Oil's Cold Shoulder For Canada
The scenes from Alberta's raging wildfires are apocalyptic. Yet one constituency seems strangely unmoved: the oil market.
Roughly 1 million barrels a day of supply are estimated to be offline due to the fires around Fort McMurray in Alberta. And yet this looks set to be the first week in more than a month where crude oil actually closes lower than the previous Friday.
The market hasn't been wholly unperturbed. The discount at which Western Canada Select crude oil is priced below benchmark West Texas Intermediate has narrowed. Still, it doesn't look like the extreme move you might expect with more than a fifth of Canada's production capacity suddenly out of commission.
And you can see here that, so far, the market's concerns about disruption to supply are confined to the next few months.
The market's sanguine take may reflect an expectation that the wildfires, while terrible, may not last and will not spread further north toward core oil-sands operations, meaning disruption will be temporary.
Still, Canada's disaster has happened in a week where the traders also had to digest news of an attack on a Chevron installation in Nigeria, continued escalation between factions in Libya, and a report that oil production fell in the first quarter across all regions of a seriously-stressed Venezuela for the first time since 2008. With U.S. output also continuing to decline in response to low prices, oil should be entering this weekend looking more nervous than the last, not less.
Two things are suppressing the anxiety.
One is that the market had already raised price expectations. Oil's rally this spring has been fueled in part by speculators re-entering the market or unwinding short positions in oil, as this chart shows.
That shift in sentiment has been driven by a mixture of things, ranging from the (busted) Doha supply-freeze talks to indications of strong demand for gasoline in the U.S. Taking sentiment even higher likely needs another definitive catalyst, and Canada's disruption doesn't yet seem to be definitive enough.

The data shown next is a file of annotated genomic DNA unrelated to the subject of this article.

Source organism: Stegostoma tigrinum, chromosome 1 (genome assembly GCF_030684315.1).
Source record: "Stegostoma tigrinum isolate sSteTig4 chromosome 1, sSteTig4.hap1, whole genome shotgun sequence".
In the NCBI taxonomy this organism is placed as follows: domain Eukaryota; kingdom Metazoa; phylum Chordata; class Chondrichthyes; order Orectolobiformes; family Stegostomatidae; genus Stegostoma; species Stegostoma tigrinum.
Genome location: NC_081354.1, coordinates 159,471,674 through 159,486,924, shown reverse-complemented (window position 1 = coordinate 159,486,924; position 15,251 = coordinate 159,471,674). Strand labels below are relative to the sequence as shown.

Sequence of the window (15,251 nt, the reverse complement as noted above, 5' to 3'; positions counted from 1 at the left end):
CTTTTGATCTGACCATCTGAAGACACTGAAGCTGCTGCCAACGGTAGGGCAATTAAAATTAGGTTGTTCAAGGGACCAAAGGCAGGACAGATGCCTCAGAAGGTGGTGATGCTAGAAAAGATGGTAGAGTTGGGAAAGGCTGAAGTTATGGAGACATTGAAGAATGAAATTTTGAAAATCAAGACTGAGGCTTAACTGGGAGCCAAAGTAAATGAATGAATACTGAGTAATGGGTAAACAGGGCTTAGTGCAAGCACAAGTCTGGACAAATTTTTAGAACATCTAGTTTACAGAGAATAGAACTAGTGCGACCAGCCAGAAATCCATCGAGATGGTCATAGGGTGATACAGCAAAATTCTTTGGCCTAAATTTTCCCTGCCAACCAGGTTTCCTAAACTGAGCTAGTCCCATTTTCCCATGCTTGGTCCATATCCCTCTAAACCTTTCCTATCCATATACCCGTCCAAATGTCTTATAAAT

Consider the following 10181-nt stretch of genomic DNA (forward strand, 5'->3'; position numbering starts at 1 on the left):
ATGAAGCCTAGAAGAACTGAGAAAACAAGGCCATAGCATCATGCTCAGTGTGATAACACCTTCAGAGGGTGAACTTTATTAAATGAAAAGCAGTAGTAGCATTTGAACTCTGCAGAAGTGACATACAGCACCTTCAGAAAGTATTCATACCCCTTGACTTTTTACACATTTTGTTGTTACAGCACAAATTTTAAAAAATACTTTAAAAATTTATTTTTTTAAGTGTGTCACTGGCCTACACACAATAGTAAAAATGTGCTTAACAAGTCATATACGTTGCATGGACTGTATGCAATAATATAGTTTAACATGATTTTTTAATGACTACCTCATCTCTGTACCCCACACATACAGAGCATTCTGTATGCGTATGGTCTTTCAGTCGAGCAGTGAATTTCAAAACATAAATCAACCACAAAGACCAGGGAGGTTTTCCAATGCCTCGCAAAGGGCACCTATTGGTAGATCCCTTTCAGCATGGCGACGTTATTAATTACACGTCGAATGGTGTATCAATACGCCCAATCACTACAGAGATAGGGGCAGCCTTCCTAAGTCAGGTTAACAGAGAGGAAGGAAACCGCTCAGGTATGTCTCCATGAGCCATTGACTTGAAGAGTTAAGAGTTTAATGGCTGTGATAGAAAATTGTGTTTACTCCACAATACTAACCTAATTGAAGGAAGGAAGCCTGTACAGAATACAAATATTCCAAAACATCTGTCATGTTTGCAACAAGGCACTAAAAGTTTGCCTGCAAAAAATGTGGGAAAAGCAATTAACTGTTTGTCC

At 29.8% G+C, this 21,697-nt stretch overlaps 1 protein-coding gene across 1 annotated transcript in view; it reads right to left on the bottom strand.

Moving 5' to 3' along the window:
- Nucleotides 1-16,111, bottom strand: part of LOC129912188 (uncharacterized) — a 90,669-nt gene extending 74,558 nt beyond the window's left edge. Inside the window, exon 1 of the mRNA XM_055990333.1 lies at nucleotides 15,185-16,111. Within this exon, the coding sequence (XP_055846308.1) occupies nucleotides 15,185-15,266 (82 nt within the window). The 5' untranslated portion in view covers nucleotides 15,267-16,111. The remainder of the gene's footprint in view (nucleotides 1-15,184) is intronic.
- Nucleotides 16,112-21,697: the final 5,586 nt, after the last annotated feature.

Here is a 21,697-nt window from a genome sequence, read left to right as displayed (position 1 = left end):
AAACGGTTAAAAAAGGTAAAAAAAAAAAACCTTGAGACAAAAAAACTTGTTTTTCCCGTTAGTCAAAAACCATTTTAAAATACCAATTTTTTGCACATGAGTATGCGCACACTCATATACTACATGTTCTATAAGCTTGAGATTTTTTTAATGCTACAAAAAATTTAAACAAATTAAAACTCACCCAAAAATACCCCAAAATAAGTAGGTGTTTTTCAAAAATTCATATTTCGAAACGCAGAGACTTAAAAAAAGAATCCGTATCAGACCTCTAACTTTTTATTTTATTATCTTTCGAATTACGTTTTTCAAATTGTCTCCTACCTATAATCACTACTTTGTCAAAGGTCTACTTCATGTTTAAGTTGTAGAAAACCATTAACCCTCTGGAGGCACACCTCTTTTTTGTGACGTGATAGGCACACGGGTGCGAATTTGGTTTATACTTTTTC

The culprit in that regard is the other burden weighing on the market: high inventories.
As I wrote about here, rebalancing oil supply and demand isn't just about removing excess production -- we also have to drain the build-up in storage tanks that has happened already. This is a slow process, barring a significant uptick in demand or a sudden shock to supply. What the market's reaction to Canada's disaster is showing us is that the shock would have to be way bigger.
In the chart below, I lay out three scenarios for OECD oil inventories, assuming future global excess oil supply flows into them, and vice versa. The first is based on the Energy Information Administration's short-term projections, which imply inventories don't start to level off until late 2017. The EIA assumes Iranian production expands by around 600,000 barrels a day this year and that OPEC proves ineffectual -- both of which look like sound positions. The second scenario assumes a million barrels a day of Canadian production stays offline through the end of this year. The third adds in a further, more extreme shock: a total collapse of oil production and consumption in the third quarter in Venezuela, which looks like the shakiest domino among the petro-states today.
Here's how these scenarios stack up.
Two things leap out from this chart. First, Canada's disruption, even if it lasts through December, doesn't prevent inventories ending 2016 higher than they were at the end of 2015.
Second, Venezuelan collapse would have a dramatic impact. Inventories would end this year slightly lower; and by the end of 2017, the amount drawn down relative to where we ended 2015 would be almost 500 million barrels -- equivalent to almost all of the crude oil stored commercially in the U.S. today. Little wonder energy economist Phil Verleger wrote recently that "the oil market story for 2016 is Venezuela."
The market isn't spooked yet, though. And if oil should rise back above $50 a barrel due to disruptions, the message coming out of many U.S. E&P companies' first-quarter earnings calls is that they would then start to put idled rigs back to work. Meanwhile, on the demand side, Friday's relatively weak payrolls number runs counter to the bull case for U.S. gasoline, while China's growth prospects are a riddle, wrapped in a mystery, stuffed inside a big old pile of debt.
Even as Canada's fires rage in the real world, the oil market's multiple crosswinds keep them in check for now.
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Liam Denning in San Francisco at firstname.lastname@example.org
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